Amazing articles on just about every subject...



Indigestion And The Heart

( Originally Published 1921 )

The close relationship between the heart and the stomach has naturally led to the impossibility of separating the two organs on the basis of their disorders. So that it happens that most sensory and motor disturbances of the heart first come under the care of the stomach specialist.

All of us have had experience with sensations arising from the stomach from the simplest sensation of discomfort due to hunger to most violent pain caused by food which should not have been eaten, or, at least, not in the way in which we ate it. Few people, however, have any experience with sensations coming from their hearts. Perhaps when they were young they ran too hard and had a "stitch in the side" or something like that, but nothing more. So, it is only natural that, when sensations are noticed coming from a part of the body occupied by these two organs, the stomach is blamed as the culprit in causing discomfort.

The chest is separated from the abdomen by a thin muscular wall, the diaphragm. The stomach is close up underneath the diaphragm, and the heart rests on top of it. The stomach moves down and the heart moves with it whenever we breathe.

How closely related the stomach and the heart are is often nicely shown by the X-ray picture.. This is a perfectly healthy person who has eaten fast and swallowed air with his food and at the same time taken a large quantity of fluid. The stomach is filled with fluid and a little air on top of it, and the heart is beating rapidly because the man had just exerted himself. You can see in the picture how the contents of the stomach are being agitated by the overacting heart. This gives a good idea of how close the two organs are together, and how interdependent they are in producing disagreeable sensations. This makes it difficult for the sufferer and also for the doctor to decide whether the pain really comes' from the heart or from the stomach. There is no absolute, guide, but, in general, pains that come from the heart have a tendency to spread upward to the left shoulder and the left arm, and if they are really important they ordinarily extend as far as the hand and wrist. The stomach pain sticks pretty close in one place, and is relieved when the stomach is emptied.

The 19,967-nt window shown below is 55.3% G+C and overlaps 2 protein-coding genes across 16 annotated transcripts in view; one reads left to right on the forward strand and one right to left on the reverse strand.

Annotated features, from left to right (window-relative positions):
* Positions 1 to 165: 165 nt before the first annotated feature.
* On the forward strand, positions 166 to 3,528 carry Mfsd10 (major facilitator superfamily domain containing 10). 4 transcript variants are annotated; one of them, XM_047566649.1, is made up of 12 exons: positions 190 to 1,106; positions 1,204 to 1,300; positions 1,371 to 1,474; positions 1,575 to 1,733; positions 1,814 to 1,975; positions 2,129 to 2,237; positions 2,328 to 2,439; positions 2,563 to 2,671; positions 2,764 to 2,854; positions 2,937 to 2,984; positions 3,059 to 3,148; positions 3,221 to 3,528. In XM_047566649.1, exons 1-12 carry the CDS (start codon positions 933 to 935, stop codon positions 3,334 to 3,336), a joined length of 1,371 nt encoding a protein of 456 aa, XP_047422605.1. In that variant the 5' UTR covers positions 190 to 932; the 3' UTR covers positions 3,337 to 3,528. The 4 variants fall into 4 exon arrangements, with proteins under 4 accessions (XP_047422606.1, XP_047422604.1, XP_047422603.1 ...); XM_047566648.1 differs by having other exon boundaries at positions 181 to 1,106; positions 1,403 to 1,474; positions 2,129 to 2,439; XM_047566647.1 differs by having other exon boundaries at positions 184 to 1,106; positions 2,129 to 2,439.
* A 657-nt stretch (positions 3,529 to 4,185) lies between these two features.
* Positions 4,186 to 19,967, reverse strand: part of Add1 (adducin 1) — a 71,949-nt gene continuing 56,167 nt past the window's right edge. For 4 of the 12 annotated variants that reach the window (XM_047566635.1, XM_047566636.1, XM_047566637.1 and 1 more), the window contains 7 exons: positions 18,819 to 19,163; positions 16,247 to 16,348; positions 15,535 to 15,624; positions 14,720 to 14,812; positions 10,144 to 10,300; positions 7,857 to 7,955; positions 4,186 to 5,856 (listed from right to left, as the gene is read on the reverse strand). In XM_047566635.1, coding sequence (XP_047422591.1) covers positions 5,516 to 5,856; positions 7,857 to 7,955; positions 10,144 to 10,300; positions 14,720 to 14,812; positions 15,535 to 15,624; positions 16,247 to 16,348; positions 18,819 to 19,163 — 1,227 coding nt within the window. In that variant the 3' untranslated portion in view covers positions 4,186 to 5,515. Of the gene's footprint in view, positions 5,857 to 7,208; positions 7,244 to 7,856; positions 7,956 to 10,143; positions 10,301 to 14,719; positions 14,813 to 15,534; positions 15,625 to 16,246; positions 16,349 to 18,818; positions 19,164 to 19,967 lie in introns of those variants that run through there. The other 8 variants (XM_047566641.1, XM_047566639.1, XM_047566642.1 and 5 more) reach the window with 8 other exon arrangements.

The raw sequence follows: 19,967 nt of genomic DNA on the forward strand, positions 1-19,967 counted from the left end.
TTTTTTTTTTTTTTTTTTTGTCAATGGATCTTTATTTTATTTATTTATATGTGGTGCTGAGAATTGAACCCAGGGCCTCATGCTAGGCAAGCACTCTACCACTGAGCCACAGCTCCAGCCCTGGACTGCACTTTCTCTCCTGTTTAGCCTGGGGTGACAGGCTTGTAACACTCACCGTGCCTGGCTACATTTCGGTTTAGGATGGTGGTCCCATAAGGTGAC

The true and severe heart pain almost always results in the weakening of the stomach, for the time being, so that it is quite sure to become more or less distended by gas. For this reason attacks of angina pectoris are usually accompanied by wind on the stomach. When the attack of heart pain is relieved, the spasm of the stomach is relieved at the same time, and the gas is often expelled.

To weigh properly the importance of severe pain in the region of the stomach and to decide whether it is purely of stomach origin or is also of heart origin requires close study, and must be founded upon a thorough examination of the heart between the attacks to find out whether it is sound or not. Sometimes an attack which has proved to be purely of stomach origin will in time cause profound disturbance of the heart rate. Ordinarily the heart becomes rapid, but sometimes it becomes slow. A good test is the use of nitroglycerin as a remedy for heart pain. If the pain is promptly relieved by nitroglycerin, it is fairly safe to say that it was really a pain in the heart.

It is necessary that people should understand these things, and . not expect the physician to decide on the spur of the moment what is really a difficult question. It would be much better if they would trust entirely to their physicians and not require them to express premature opinions.

If every one could be under the care of a doctor whom he trusted, it would be preferable; but we fear that this is too much to expect. The object in writing this book, which is meant for the public, is to furnish a guide for those who are particularly interested in people who are liable to heart attacks, and enable them to act intelligently. We do not mean that the physician should not be consulted and kept as much as possible m charge; we aim rather to assist the sufferer to. derive the utmost benefit from his physician by the ability to exercise an intelligent cooperation.



Home | More Articles | Email: info@oldandsold.com